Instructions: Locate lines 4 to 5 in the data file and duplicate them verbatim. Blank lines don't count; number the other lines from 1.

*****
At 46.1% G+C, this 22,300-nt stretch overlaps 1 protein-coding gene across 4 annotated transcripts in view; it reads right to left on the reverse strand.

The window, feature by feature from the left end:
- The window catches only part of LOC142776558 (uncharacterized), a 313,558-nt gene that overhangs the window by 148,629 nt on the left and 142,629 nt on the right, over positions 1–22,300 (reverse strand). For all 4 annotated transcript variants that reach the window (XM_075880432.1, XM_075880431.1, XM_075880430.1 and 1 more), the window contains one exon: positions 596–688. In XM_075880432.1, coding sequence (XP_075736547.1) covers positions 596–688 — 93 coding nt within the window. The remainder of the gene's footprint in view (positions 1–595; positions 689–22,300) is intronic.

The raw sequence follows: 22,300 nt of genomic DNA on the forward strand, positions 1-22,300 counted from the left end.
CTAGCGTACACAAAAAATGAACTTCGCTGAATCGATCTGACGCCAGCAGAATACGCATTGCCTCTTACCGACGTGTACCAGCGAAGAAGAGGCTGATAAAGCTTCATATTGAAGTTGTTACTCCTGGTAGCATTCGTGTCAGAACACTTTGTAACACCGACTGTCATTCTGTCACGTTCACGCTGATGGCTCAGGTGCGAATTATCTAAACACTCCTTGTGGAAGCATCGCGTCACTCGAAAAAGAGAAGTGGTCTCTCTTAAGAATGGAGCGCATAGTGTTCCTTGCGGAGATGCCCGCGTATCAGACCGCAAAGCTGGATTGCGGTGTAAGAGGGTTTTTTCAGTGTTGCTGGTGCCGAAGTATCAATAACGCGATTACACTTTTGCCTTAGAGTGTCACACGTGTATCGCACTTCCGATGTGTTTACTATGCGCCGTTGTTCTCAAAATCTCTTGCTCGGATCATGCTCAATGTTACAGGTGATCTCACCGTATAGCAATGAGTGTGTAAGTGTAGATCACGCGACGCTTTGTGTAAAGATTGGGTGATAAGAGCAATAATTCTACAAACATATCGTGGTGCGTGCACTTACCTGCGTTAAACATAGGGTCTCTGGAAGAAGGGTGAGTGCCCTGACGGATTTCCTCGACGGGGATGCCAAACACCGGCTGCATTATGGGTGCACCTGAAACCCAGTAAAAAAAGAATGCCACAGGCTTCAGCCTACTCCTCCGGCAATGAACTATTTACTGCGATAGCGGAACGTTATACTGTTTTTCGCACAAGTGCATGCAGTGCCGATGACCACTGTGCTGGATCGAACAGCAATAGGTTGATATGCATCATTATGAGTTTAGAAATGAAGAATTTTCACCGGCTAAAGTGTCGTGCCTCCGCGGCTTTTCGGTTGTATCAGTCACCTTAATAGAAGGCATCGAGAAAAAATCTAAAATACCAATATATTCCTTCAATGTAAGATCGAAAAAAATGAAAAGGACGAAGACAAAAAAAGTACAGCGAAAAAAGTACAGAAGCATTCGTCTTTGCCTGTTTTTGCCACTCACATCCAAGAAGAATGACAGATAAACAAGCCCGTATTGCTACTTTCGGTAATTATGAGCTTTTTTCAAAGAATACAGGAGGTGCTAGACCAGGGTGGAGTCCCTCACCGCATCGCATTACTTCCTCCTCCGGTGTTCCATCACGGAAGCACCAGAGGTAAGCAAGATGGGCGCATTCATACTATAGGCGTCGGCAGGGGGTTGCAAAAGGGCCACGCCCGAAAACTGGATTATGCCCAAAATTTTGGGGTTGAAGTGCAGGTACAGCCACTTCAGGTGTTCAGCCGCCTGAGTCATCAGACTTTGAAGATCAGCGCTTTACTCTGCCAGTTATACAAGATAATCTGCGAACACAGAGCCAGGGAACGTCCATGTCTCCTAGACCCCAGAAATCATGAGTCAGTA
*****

The raw sequence follows: 22,300 nt of genomic DNA on the forward strand, positions 1-22,300 counted from the left end.
CTAGCGTACACAAAAAATGAACTTCGCTGAATCGATCTGACGCCAGCAGAATACGCATTGCCTCTTACCGACGTGTACCAGCGAAGAAGAGGCTGATAAAGCTTCATATTGAAGTTGTTACTCCTGGTAGCATTCGTGTCAGAACACTTTGTAACACCGACTGTCATTCTGTCACGTTCACGCTGATGGCTCAGGTGCGAATTATCTAAACACTCCTTGTGGAAGCATCGCGTCACTCGAAAAAGAGAAGTGGTCTCTCTTAAGAATGGAGCGCATAGTGTTCCTTGCGGAGATGCCCGCGTATCAGACCGCAAAGCTGGATTGCGGTGTAAGAGGGTTTTTTCAGTGTTGCTGGTGCCGAAGTATCAATAACGCGATTACACTTTTGCCTTAGAGTGTCACACGTGTATCGCACTTCCGATGTGTTTACTATGCGCCGTTGTTCTCAAAATCTCTTGCTCGGATCATGCTCAATGTTACAGGTGATCTCACCGTATAGCAATGAGTGTGTAAGTGTAGATCACGCGACGCTTTGTGTAAAGATTGGGTGATAAGAGCAATAATTCTACAAACATATCGTGGTGCGTGCACTTACCTGCGTTAAACATAGGGTCTCTGGAAGAAGGGTGAGTGCCCTGACGGATTTCCTCGACGGGGATGCCAAACACCGGCTGCATTATGGGTGCACCTGAAACCCAGTAAAAAAAGAATGCCACAGGCTTCAGCCTACTCCTCCGGCAATGAACTATTTACTGCGATAGCGGAACGTTATACTGTTTTTCGCACAAGTGCATGCAGTGCCGATGACCACTGTGCTGGATCGAACAGCAATAGGTTGATATGCATCATTATGAGTTTAGAAATGAAGAATTTTCACCGGCTAAAGTGTCGTGCCTCCGCGGCTTTTCGGTTGTATCAGTCACCTTAATAGAAGGCATCGAGAAAAAATCTAAAATACCAATATATTCCTTCAATGTAAGATCGAAAAAAATGAAAAGGACGAAGACAAAAAAAGTACAGCGAAAAAAGTACAGAAGCATTCGTCTTTGCCTGTTTTTGCCACTCACATCCAAGAAGAATGACAGATAAACAAGCCCGTATTGCTACTTTCGGTAATTATGAGCTTTTTTCAAAGAATACAGGAGGTGCTAGACCAGGGTGGAGTCCCTCACCGCATCGCATTACTTCCTCCTCCGGTGTTCCATCACGGAAGCACCAGAGGTAAGCAAGATGGGCGCATTCATACTATAGGCGTCGGCAGGGGGTTGCAAAAGGGCCACGCCCGAAAACTGGATTATGCCCAAAATTTTGGGGTTGAAGTGCAGGTACAGCCACTTCAGGTGTTCAGCCGCCTGAGTCATCAGACTTTGAAGATCAGCGCTTTACTCTGCCAGTTATACAAGATAATCTGCGAACACAGAGCCAGGGAACGTCCATGTCTCCTAGACCCCAGAAATCATGAGTCAGTA